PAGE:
Arup is a engineering firm specialized in building design, infrastructure design, planning and consultancy related services. In our blog we reproduce the recent post published in ArchDaily about the amazing work done in Fulton Center subway station in New York, in which Arup connected the subway station with daylight, approaching this space to the street.
All images belong to MTA-CC/NYCT Arup.
In the early years of the New York City subway system, natural light played a dominant role in the illumination of subterranean spaces. The architecture emphasized a connection to the sky, often through skylights planted in the median of city avenues above — lenses in the concrete sidewalks.
However, it proved extremely difficult to keep the skylights clean, and light eventually stopped passing through. Subway authorities moved toward an almost exclusive reliance on electric lighting. While this allowed for greater flexibility in station design, permitting construction at any location and depth, it also created a sense of disorientation and alienation for some passengers.
For the design of Lower Manhattan’s Fulton Center, Arup, in conjunction with design architect Grimshaw sought to reconnect the century-old subway system with the world above.
Central to this effort is an entry and retail pavilion containing an eight-story dome capped with a glass oculus. The dome’s interior surface is lined with a cable net whose nearly 1,000 anodized aluminum panels redirect sunlight into the subway system below.The cable net and cladding system was based on a concept by James Carpenter Design Associates.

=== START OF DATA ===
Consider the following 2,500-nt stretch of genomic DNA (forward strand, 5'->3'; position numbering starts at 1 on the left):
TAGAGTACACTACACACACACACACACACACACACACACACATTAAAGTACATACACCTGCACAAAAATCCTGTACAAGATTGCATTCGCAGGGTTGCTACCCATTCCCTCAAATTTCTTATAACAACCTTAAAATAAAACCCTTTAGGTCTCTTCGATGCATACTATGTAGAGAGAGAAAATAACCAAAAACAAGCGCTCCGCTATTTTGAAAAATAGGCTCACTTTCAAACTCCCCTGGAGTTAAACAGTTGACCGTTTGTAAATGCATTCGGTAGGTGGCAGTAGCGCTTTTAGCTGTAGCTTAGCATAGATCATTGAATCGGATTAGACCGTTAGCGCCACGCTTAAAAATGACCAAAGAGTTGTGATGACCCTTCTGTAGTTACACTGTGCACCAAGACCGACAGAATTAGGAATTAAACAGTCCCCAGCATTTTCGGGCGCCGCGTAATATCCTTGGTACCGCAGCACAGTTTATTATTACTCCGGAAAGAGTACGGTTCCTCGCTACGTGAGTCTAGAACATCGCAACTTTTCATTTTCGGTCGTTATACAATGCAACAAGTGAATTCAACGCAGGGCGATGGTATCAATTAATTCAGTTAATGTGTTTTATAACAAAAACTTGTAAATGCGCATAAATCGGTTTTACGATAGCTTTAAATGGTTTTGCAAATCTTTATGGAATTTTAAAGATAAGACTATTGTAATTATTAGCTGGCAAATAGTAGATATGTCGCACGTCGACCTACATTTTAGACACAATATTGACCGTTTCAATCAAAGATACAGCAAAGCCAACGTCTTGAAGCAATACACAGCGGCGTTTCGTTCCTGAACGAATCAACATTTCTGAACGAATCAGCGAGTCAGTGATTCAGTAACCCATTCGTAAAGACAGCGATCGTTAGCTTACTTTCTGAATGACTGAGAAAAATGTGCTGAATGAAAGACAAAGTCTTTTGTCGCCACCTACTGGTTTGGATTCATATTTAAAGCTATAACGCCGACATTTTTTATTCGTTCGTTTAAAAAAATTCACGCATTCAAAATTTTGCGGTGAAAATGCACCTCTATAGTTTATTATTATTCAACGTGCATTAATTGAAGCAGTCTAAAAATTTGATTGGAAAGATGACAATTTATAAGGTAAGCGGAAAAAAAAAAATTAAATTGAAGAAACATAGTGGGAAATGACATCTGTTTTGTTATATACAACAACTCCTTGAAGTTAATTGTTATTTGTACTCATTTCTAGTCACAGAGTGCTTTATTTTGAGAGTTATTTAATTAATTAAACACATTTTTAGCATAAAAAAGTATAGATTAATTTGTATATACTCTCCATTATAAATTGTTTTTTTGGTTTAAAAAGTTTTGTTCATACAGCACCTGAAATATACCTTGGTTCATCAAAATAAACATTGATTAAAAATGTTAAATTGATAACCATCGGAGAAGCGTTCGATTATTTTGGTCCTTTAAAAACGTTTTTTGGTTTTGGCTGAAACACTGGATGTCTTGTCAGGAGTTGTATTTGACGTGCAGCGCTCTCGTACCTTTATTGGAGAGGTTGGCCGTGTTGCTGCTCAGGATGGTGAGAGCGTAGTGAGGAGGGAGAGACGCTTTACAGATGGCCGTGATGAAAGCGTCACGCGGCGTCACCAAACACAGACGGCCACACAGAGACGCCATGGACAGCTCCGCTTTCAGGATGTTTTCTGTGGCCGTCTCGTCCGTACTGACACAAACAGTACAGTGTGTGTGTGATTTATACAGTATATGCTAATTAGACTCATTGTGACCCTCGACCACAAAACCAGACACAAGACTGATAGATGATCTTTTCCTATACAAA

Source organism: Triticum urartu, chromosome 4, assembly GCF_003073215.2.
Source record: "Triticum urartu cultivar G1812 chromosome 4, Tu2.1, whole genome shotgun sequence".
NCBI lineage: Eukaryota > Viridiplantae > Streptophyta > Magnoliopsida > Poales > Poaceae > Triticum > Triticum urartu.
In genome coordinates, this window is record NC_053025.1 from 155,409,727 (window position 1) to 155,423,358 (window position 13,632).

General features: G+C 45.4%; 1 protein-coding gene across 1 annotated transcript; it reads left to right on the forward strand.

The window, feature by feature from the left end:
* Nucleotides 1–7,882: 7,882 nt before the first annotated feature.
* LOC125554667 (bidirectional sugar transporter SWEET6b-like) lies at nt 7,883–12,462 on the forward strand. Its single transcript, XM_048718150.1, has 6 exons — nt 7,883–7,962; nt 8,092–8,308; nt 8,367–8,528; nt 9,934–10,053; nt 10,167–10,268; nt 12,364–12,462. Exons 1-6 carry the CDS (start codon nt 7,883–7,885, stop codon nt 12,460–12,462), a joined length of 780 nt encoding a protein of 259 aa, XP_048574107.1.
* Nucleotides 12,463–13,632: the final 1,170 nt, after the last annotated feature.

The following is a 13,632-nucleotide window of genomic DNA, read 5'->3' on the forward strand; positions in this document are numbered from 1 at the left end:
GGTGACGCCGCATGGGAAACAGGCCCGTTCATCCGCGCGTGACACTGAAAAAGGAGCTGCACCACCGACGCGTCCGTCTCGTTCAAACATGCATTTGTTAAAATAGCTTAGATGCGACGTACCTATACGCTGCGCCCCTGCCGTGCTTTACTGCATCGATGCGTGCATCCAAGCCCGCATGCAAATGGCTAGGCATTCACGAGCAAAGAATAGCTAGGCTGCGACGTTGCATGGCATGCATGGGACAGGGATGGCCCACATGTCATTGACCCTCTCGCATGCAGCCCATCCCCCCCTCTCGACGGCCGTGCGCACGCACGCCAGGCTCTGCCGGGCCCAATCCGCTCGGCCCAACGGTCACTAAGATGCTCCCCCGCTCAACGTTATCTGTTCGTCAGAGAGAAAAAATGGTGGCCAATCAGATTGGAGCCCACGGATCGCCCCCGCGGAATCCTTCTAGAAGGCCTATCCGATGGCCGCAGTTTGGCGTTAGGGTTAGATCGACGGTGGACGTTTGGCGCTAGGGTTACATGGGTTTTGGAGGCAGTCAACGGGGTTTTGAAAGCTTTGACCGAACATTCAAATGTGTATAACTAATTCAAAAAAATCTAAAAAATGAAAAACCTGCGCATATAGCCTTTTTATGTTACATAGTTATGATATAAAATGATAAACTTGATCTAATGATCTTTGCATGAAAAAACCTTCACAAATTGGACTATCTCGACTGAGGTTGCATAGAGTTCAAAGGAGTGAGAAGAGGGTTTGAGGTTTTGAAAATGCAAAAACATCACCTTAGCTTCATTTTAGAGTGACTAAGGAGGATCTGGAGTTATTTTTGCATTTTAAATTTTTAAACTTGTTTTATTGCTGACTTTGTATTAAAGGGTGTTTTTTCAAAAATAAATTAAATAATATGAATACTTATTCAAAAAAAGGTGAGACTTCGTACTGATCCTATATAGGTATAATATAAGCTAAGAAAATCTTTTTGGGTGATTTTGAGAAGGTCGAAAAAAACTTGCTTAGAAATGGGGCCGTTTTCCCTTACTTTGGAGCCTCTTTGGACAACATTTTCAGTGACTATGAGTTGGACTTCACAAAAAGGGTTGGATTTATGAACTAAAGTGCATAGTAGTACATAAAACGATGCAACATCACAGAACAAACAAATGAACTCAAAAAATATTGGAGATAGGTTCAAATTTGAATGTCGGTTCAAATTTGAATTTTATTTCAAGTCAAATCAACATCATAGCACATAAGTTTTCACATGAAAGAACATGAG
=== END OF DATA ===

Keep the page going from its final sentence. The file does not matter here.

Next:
The net itself is a form-found structure, meaning that it assumes a specific shape as a result of the forces applied to and within it. (Fabric roofs are another example of this type of structure.) Stretching between the oculus ring and the two floors below it, the net terminates one and a half stories above street level.
The net is 70ft tall at its peak, with an average diameter of 51ft, for a total area of 8,567ft2.
Our mechanical engineers used computational fluid dynamics (CFD) software to trace how air would flow throughout the space under both normal and emergency (i.e., fire) conditions.The CFD analysis for normal conditions showed that large air exhaust ducts would be required in the atrium due to the space’s size. These ducts (the two bright blue dots near the center of either side of the net) were positioned immediately behind the net, meaning that the cable net segments at this position would need to be able to withstand higher-than-normal air speeds.
Once the design was complete, the construction team provided a mock-up of a small section at the contractor’s Westfield, Massachussetts office in order to confirm the configuration of the net as well as the method of fabrication and assembly. (The general contractor was Plaza Schiavone Joint Venture. Cable net installation was led by Enclos, with fabrication and material provided by Tripyramid Structures).
The Fulton Center will open to the public in summer 2014."
- Arcticle published in ArchDaily.com